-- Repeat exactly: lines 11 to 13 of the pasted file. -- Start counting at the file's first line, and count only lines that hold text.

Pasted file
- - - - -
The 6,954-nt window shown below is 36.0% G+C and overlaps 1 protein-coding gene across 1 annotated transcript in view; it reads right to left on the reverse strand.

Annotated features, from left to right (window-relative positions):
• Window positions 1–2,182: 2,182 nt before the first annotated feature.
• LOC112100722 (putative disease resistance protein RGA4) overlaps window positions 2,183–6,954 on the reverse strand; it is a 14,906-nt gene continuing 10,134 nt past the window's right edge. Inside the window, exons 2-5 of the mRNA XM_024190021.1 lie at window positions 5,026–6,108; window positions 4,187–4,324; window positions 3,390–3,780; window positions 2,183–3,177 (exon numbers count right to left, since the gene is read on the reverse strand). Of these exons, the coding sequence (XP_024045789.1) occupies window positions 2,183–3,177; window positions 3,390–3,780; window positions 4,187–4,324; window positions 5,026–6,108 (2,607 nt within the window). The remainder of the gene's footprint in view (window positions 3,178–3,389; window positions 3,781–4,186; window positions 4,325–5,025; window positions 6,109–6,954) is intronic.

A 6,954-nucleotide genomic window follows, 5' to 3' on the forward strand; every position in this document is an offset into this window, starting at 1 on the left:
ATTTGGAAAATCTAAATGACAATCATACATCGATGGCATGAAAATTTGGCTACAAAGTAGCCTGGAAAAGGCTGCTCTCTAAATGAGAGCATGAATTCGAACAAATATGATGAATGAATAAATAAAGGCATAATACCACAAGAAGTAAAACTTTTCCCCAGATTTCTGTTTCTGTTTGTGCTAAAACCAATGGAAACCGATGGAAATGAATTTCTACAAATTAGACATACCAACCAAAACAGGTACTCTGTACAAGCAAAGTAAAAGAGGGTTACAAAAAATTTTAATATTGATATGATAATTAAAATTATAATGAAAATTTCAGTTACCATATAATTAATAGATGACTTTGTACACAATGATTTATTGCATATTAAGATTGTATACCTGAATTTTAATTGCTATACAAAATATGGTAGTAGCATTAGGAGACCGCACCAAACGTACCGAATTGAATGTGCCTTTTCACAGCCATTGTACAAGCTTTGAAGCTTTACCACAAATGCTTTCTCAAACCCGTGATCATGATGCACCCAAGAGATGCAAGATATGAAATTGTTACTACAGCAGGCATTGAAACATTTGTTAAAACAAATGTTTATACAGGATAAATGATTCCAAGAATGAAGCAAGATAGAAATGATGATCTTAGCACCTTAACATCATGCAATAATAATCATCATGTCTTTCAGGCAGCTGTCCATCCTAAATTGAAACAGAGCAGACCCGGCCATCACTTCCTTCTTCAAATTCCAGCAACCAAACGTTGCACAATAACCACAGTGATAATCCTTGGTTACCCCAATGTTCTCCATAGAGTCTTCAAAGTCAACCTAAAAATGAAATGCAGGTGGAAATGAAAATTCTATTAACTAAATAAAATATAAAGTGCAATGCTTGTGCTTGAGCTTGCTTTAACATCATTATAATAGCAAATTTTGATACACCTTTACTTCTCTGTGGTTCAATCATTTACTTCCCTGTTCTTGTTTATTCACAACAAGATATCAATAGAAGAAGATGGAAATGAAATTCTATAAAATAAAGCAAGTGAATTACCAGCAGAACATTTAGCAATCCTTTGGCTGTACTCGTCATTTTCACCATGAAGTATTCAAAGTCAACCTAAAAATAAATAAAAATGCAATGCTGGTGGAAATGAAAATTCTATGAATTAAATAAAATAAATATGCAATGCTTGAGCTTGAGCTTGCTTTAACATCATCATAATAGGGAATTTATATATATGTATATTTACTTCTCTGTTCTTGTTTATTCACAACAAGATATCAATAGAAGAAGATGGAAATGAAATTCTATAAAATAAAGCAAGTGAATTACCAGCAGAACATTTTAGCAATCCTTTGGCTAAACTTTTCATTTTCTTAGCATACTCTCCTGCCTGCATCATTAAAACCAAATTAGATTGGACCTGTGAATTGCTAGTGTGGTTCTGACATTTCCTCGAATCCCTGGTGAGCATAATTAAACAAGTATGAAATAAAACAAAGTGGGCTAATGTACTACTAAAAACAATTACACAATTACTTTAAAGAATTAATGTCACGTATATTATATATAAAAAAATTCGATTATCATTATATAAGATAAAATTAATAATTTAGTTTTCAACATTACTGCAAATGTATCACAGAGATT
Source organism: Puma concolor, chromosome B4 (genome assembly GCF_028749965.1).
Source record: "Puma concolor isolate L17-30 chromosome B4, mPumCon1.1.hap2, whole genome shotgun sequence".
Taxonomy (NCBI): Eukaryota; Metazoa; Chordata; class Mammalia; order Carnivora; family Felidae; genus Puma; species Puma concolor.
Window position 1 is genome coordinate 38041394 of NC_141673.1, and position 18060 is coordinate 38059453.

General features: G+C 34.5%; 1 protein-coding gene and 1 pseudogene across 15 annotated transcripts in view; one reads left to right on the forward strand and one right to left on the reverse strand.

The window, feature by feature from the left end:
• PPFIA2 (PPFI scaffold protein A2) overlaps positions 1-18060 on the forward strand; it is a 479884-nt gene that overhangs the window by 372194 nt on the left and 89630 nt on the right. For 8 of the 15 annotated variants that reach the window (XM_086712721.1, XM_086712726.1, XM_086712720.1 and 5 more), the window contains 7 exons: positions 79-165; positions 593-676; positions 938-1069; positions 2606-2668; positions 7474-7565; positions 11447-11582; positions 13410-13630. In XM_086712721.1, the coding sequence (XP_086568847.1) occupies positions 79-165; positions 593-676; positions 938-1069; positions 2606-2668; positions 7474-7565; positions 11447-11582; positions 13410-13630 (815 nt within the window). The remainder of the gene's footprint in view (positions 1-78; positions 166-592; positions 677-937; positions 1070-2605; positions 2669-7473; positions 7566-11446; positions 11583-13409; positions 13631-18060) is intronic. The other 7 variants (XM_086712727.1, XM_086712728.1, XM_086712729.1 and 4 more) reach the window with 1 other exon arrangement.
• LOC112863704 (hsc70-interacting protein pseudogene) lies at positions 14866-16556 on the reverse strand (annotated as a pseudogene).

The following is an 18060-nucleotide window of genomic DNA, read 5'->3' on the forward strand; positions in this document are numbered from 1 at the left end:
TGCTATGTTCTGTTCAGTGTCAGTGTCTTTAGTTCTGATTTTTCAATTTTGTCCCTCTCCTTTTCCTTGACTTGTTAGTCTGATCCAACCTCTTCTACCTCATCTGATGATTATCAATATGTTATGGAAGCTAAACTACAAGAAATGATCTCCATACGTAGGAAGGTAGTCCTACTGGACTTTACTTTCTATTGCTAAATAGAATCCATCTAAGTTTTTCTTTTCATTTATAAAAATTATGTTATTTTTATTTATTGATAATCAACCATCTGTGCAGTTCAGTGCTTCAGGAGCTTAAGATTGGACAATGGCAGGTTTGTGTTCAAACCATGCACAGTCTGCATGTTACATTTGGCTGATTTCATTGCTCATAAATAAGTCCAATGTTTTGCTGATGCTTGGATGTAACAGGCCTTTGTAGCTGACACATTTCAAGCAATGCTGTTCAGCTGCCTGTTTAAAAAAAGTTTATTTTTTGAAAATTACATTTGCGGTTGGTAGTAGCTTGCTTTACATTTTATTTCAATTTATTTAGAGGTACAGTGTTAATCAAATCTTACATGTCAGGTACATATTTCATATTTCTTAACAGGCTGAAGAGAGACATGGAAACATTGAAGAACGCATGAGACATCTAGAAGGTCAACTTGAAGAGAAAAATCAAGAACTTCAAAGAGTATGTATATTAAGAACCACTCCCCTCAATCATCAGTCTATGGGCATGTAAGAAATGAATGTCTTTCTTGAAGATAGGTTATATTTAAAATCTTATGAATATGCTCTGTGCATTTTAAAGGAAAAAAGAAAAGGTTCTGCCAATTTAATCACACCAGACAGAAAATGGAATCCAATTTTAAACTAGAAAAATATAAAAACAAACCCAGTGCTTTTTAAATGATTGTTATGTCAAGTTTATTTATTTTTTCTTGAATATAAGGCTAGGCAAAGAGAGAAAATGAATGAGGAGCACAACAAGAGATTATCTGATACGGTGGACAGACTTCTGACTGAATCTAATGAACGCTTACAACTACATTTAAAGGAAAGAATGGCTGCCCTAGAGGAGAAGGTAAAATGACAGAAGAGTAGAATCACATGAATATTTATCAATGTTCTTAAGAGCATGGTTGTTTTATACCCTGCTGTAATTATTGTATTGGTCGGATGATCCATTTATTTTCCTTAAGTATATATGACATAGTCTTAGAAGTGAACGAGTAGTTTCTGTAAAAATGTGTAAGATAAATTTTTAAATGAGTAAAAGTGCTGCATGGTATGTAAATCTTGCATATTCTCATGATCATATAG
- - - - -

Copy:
General features: G+C 34.5%; 1 protein-coding gene and 1 pseudogene across 15 annotated transcripts in view; one reads left to right on the forward strand and one right to left on the reverse strand.

The window, feature by feature from the left end:
• PPFIA2 (PPFI scaffold protein A2) overlaps positions 1-18060 on the forward strand; it is a 479884-nt gene that overhangs the window by 372194 nt on the left and 89630 nt on the right. For 8 of the 15 annotated variants that reach the window (XM_086712721.1, XM_086712726.1, XM_086712720.1 and 5 more), the window contains 7 exons: positions 79-165; positions 593-676; positions 938-1069; positions 2606-2668; positions 7474-7565; positions 11447-11582; positions 13410-13630. In XM_086712721.1, the coding sequence (XP_086568847.1) occupies positions 79-165; positions 593-676; positions 938-1069; positions 2606-2668; positions 7474-7565; positions 11447-11582; positions 13410-13630 (815 nt within the window). The remainder of the gene's footprint in view (positions 1-78; positions 166-592; positions 677-937; positions 1070-2605; positions 2669-7473; positions 7566-11446; positions 11583-13409; positions 13631-18060) is intronic. The other 7 variants (XM_086712727.1, XM_086712728.1, XM_086712729.1 and 4 more) reach the window with 1 other exon arrangement.